Pricing depends on market demand and customer desire to pay for a particular type of property. To set the price, a revenue manager analyzes the market, competitors’ prices, and their products. The prices are optimised according to different pricing strategies. They include demand-based pricing strategies, such as corporate pricing, packages, contract agreements, and dynamic pricing strategies.
Inventory management. In revenue management, the term inventory refers to the product (i.e. rooms) sold. A room is a perishable product. If a room is not occupied, a hotel loses money. The main task of a revenue manager is to make sure that all the rooms are occupied.
Marketing. The goal of any marketing activity is to increase the volume of sales. It uses the tools that allow a property to sell all the inventory by keeping customer flow steady and attracting new guests. This includes such marketing activities as promotions, discounts, and loyalty programs.
Distribution channel management. In revenue management, inventory must be sold to customers within specific segments. Channels are often closely tied to the customer segments that use them. Depending on the product type, a revenue manager can choose a channel and set prices for a particular segment of a target audience.
To achieve these goals, a revenue manager has to perform the following tasks:
- Market analysis and segmentation
- Competitor analysis
- Customer behavior analysis
- Historical and current data analysis
- Yield management
- Revenue performance forecasting
- Daily and monthly reporting
- KPI tracking
The last point is of special importance, because the KPIs define the success of the whole strategy.
KPIs in hotel revenue management
Traditionally, the effectiveness of revenue management strategy is measured using the following KPIs:
Occupancy rate – the number of occupied rental units at a given time, compared to the total number of available rental units at that time.
Occupancy rate = Rooms sold / Room available
Average daily rate (ADR) – this rate is applied to a room’s average rental income during a certain period of time. It’s compared to hotel’s historical ADR or competitors’ metrics.
ADR = Rooms revenue earned / Number of rooms sold
Revenue per available room (RevPAR) – a KPI that assess financial and business performance of a hotel. RevPAR measures ability of a property to fill all the rooms and define the best price for them. There are two ways to calculate it:
RevPAR = Rooms revenue / Rooms available
RevPAR = Average daily rate * Occupancy rate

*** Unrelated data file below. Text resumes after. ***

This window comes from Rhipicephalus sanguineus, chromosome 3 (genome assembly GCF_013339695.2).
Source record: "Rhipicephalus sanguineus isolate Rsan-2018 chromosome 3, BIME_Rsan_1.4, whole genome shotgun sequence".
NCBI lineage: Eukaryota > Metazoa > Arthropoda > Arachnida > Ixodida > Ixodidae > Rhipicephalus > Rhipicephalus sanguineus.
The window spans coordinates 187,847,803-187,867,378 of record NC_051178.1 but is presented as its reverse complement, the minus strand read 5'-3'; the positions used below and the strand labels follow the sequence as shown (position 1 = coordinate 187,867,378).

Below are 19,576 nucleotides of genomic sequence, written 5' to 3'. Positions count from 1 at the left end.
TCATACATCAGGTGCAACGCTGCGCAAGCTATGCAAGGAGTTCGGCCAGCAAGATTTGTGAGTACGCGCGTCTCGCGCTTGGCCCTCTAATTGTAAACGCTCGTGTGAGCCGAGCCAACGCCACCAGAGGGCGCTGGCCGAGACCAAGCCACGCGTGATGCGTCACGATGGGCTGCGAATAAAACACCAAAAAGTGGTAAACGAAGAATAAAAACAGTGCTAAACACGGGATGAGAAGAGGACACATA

Total revenue per available room (TRevPAR) – a metrics that accesses total revenue, generated by property and based on room cost and money spent on it. This KPI captures a snapshot of overall business performance. TRevPAR is one of the main benchmarking tools for big hotels and resorts. The higher the TRevPAR, – the better the revenue.
TRevPAR = Total revenue / Total number of available rooms
Net revenue per available room (NRevPAR) – a KPI that allows hotel revenue managers to calculate the distribution cost to see how the room revenue is generated. NRevPAR includes spendings on marketing and distribution.
NRevPAR = (Room revenue – distribution costs) / Number of available rooms
Gross operating profit per available room (GOPPAR) – measures the profit of a hotel and value of all assets at any given time. GOPPAR measures profit to capacity, including all a hotel’s spendings and taxes.
GOPPAR = Gross Operating Profit / Number of available rooms
A revenue manager’s task is to track these KPIs and develop a strategy to improve the metrics, making the hotel a successful business. A hotel revenue manager has to deal with multiple reports and data. Revenue management software can save time and resolve some issues. In the next section, we’ll look closer at some of those systems.
Revenue management software solutions
Typically, a revenue manager spends most of the time managing reports manually, rather than analyzing them and working on an effective pricing strategy. Automated revenue management software can facilitate everyday manual tasks that he/she performs.
Hotel revenue management software facilitates setting the best prices for hotel rooms, based on data and helps generate dynamic offers. Typical features are:
- Detecting the most profitable pricing options
- Demand forecasting
- Analysis of lost revenue due to overbooking or cancellations
- Revenue reports by KPIs
- Collection of historical inventory data
- Channel- and segment-based revenue analysis
- Day- or week-based performance analysis